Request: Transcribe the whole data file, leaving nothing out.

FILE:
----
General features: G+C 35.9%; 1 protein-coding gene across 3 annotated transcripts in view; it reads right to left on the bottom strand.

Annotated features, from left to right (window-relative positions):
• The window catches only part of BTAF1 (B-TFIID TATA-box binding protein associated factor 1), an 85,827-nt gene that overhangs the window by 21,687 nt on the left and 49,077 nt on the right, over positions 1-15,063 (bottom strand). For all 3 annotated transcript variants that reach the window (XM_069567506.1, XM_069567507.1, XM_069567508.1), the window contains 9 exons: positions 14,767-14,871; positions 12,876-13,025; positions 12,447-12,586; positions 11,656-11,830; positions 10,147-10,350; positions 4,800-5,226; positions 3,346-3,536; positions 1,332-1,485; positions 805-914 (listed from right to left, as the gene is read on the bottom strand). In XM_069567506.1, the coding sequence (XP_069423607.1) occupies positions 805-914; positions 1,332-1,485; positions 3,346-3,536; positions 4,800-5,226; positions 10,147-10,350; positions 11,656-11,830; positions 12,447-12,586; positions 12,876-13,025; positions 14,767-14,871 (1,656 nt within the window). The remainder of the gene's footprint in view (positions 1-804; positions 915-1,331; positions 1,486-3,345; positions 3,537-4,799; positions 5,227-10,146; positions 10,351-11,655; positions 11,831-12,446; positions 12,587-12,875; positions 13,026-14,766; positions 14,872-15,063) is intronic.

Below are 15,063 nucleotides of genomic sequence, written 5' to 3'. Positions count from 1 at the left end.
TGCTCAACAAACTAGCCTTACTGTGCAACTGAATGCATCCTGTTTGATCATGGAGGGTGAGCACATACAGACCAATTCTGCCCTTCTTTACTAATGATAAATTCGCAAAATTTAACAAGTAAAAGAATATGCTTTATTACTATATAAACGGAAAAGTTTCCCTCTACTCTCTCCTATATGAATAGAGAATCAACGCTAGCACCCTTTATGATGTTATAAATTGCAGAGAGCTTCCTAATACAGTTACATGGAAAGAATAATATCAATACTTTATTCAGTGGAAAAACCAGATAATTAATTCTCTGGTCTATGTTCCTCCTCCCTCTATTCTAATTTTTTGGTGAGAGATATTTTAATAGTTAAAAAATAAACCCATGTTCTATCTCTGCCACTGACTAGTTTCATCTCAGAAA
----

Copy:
General features: G+C 35.9%; 1 protein-coding gene across 3 annotated transcripts in view; it reads right to left on the bottom strand.

Annotated features, from left to right (window-relative positions):
• The window catches only part of BTAF1 (B-TFIID TATA-box binding protein associated factor 1), an 85,827-nt gene that overhangs the window by 21,687 nt on the left and 49,077 nt on the right, over positions 1-15,063 (bottom strand). For all 3 annotated transcript variants that reach the window (XM_069567506.1, XM_069567507.1, XM_069567508.1), the window contains 9 exons: positions 14,767-14,871; positions 12,876-13,025; positions 12,447-12,586; positions 11,656-11,830; positions 10,147-10,350; positions 4,800-5,226; positions 3,346-3,536; positions 1,332-1,485; positions 805-914 (listed from right to left, as the gene is read on the bottom strand). In XM_069567506.1, the coding sequence (XP_069423607.1) occupies positions 805-914; positions 1,332-1,485; positions 3,346-3,536; positions 4,800-5,226; positions 10,147-10,350; positions 11,656-11,830; positions 12,447-12,586; positions 12,876-13,025; positions 14,767-14,871 (1,656 nt within the window). The remainder of the gene's footprint in view (positions 1-804; positions 915-1,331; positions 1,486-3,345; positions 3,537-4,799; positions 5,227-10,146; positions 10,351-11,655; positions 11,831-12,446; positions 12,587-12,875; positions 13,026-14,766; positions 14,872-15,063) is intronic.

Below are 15,063 nucleotides of genomic sequence, written 5' to 3'. Positions count from 1 at the left end.
TGCTCAACAAACTAGCCTTACTGTGCAACTGAATGCATCCTGTTTGATCATGGAGGGTGAGCACATACAGACCAATTCTGCCCTTCTTTACTAATGATAAATTCGCAAAATTTAACAAGTAAAAGAATATGCTTTATTACTATATAAACGGAAAAGTTTCCCTCTACTCTCTCCTATATGAATAGAGAATCAACGCTAGCACCCTTTATGATGTTATAAATTGCAGAGAGCTTCCTAATACAGTTACATGGAAAGAATAATATCAATACTTTATTCAGTGGAAAAACCAGATAATTAATTCTCTGGTCTATGTTCCTCCTCCCTCTATTCTAATTTTTTGGTGAGAGATATTTTAATAGTTAAAAAATAAACCCATGTTCTATCTCTGCCACTGACTAGTTTCATCTCAGAAA